Colleen Walsh, Ph.D.
Assistant Professor of Health Sciences, Cleveland State University
Thursday, February 13, 4:30 – 6:00 p.m., Mather Memorial Room 201
Community-Engaged Ethnography on Race and Health: Findings from ARCHES (AmeRicans’ Conceptions of Health Equity Study)
Dr. Walsh is an alumna of CWRU. She is a medical anthropologist who specializes in urban health. She is currently Co-PI for ARCHES, the AmeRicans’ Conceptions of Health Equity Study, funded by the Robert Wood Johnson Foundation.
Susan Crate, Ph.D.
Professor of Anthropology, Department of Environmental Science and Policy, George Mason University
Monday, January 27, 4:30 – 6:00 p.m., Mather Memorial Room 201
“From Siberia Speaks the World: Ethnographic Insights in Times of Change”
Dr. Susan A. Crate is an environmental and cognitive anthropologist on the forefront of anthropological research on climate change. Her research on local experiences and understandings of climate change in Viliui Sakha communities in Siberia resulted in her 2006 book, Cows, Kin, and Globalization: An Ethnography of Sustainability (AltaMira Press, 2006). In 2009, she co-edited Anthropology and Climate Change: From Encounters to Actions (Left Coast Press, Inc., 2009) and in 2016, the second volume, Anthropology and Climate Change: From Actions to Transformations. She also served on the American Anthropology Association’s Task Force on Climate Change.
Emily Mendenhall, Ph.D., MPH
Provost’s Distinguished Associate Professor, Edmund A. Walsh School of Foreign Service, Georgetown University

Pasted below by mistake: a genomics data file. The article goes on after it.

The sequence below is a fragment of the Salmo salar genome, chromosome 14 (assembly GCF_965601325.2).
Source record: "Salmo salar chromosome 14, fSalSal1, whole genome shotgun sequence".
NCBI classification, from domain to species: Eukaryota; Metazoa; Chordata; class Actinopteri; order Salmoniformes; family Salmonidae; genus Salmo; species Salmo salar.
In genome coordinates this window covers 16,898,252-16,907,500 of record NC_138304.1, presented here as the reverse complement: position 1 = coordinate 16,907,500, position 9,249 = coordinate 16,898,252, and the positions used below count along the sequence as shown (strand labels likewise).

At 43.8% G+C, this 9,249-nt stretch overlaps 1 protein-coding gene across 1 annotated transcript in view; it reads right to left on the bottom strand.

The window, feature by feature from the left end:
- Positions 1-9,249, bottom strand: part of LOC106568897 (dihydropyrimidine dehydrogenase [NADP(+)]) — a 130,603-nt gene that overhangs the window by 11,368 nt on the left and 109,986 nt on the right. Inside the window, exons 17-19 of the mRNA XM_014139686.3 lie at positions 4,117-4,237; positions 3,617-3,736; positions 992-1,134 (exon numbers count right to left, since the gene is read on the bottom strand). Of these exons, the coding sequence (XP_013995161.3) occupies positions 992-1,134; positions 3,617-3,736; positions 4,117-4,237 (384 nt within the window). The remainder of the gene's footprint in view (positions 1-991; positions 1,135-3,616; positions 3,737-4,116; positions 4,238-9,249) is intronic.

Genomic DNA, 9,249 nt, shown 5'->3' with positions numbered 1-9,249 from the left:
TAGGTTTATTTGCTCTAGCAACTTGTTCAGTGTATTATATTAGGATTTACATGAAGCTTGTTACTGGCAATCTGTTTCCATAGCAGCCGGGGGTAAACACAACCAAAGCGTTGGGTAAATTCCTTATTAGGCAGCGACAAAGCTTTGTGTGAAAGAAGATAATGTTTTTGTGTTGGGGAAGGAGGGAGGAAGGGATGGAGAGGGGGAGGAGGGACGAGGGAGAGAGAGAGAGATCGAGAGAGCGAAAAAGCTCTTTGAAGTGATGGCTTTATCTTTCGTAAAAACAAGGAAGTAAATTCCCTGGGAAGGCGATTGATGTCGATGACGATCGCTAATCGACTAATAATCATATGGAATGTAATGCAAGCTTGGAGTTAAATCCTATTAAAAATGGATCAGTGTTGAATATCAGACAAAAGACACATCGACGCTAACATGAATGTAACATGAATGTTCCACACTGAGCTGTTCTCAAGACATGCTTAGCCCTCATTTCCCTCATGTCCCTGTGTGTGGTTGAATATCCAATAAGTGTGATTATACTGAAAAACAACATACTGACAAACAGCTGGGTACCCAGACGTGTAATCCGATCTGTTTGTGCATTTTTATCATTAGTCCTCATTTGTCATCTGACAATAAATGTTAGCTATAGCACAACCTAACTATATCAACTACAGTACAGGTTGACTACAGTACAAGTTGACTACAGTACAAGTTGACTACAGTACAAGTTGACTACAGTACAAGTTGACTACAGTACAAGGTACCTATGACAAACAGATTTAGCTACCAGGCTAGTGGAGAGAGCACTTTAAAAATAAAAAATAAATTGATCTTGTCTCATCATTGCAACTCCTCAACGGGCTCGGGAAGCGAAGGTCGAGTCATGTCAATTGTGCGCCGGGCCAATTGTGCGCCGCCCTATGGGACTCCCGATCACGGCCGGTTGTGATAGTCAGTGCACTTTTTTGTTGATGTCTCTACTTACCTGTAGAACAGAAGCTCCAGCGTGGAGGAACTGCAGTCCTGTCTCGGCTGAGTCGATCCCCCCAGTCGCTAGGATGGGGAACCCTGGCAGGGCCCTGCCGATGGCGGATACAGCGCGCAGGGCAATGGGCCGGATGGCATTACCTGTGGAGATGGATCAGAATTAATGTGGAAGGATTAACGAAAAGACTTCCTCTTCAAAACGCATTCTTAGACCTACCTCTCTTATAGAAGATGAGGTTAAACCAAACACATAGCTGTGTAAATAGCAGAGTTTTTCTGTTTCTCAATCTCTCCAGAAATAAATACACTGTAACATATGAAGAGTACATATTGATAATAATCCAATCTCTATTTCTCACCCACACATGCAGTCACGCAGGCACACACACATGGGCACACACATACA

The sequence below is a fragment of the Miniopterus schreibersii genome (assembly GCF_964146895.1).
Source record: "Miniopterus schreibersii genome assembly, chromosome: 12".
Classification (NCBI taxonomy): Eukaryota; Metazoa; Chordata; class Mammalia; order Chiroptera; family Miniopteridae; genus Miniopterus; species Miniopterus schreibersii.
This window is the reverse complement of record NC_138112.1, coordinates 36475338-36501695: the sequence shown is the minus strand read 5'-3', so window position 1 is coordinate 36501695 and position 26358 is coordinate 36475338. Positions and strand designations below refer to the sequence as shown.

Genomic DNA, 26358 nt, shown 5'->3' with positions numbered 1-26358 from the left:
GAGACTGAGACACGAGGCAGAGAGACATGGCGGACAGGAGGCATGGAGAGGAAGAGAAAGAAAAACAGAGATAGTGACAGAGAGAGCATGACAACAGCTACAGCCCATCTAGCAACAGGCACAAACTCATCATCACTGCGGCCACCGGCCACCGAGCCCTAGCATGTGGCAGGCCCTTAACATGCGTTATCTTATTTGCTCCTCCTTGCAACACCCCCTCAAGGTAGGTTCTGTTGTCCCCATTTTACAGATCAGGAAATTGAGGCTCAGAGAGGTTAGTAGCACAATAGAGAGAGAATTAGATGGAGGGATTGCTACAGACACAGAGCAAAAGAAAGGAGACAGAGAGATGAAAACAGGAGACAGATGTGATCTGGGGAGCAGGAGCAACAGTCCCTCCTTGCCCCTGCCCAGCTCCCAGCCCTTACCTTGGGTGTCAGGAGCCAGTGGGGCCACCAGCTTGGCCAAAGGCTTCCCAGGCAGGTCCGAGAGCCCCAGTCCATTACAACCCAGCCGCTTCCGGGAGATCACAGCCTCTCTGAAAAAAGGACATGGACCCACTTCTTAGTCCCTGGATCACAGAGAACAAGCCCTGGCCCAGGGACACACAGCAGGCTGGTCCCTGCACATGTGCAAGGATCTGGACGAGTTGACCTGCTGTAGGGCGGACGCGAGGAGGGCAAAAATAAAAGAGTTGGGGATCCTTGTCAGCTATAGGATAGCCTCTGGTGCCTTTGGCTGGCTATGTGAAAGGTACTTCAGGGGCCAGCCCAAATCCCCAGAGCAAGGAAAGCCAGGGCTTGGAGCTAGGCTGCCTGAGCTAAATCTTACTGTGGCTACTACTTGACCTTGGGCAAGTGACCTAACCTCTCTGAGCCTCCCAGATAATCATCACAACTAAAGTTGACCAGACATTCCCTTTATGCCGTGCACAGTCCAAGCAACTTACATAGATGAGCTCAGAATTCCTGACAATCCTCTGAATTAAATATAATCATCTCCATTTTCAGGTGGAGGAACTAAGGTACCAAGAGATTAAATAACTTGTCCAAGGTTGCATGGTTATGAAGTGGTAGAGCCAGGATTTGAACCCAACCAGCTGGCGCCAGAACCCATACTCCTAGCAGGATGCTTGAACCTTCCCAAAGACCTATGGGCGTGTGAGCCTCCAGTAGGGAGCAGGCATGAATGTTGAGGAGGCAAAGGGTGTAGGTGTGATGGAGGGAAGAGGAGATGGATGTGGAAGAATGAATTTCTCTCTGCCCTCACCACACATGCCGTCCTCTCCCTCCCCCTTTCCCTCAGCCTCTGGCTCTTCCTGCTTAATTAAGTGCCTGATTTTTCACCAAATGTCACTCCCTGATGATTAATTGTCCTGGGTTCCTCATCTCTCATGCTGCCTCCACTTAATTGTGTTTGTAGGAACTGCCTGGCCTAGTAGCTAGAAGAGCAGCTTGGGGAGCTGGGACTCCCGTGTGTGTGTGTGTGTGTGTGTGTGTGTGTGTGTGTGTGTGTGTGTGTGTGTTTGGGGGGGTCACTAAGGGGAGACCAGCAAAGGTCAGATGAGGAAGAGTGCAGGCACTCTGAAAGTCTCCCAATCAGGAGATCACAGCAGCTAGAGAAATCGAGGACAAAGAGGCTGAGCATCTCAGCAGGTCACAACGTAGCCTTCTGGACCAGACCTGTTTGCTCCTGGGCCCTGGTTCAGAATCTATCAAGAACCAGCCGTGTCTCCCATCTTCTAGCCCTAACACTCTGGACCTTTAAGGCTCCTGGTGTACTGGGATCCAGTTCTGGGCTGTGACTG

Thursday, January 23, 4:30 – 6:00 p.m., Tinkham Veale University Center Senior Classroom
“Rethinking Diabetes: Considerations of Hunger, Trauma, Precarity, and Insulin”
Dr. Emily Mendenhall received the George Foster Award for Practicing Medical Anthropology by the Society for Medical Anthropology in 20177 for her ethnographic work on the intersection of social trauma, poverty and chronic disease globally. Her first book, Syndemic Suffering: Social Distress, Depression, and Diabetes Among Mexican Immigrant Women (2012, Routledge) explored the experiences of immigration and social isolation in Mexican women in Chicago. Her recent book, Rethinking Diabetes: Entanglements of Poverty, Trauma, and HIV (2019, Cornell University Press), expanded this work to examine the experiences of low-income people in Chicago, Delhi, Johannesburg and Nairobi.
Rachel R. Chapman, Ph.D.
Associate Professor, Department of Anthropology, University of Washington
Friday, March 22, 5:00 – 6:00 p.m., Mather Memorial Room 201
“Austerity, Precarious Use and the Elusive AIDS Free Generation in Mozambique”
“My commitment is to researching, publishing and applying to real world problems an understanding of the meaning and politics of race, class and gender identities as they intersect in culture with power to inform the life chances and life quality of people on the margins of society. Unifying my research and writing to date is concern with exposing the intricate ways that race, class and gender shape social hierarchies in the U.S. and global order, and with grounding questions of race, class, and gender inequalities within nonessentialist understandings of identity. The theme that runs through my work is my attention to continuity and survival strategies in poor communities. That commitment has crystallized in the study of the reproductive health of women in difficult circumstances, from the structural violence affecting impoverished women in a gentrifying neighborhood in Los Angeles, to women in war torn and AIDS ravished Mozambique and back to women who lack prenatal health care in an economically depressed and racially segregated American city.”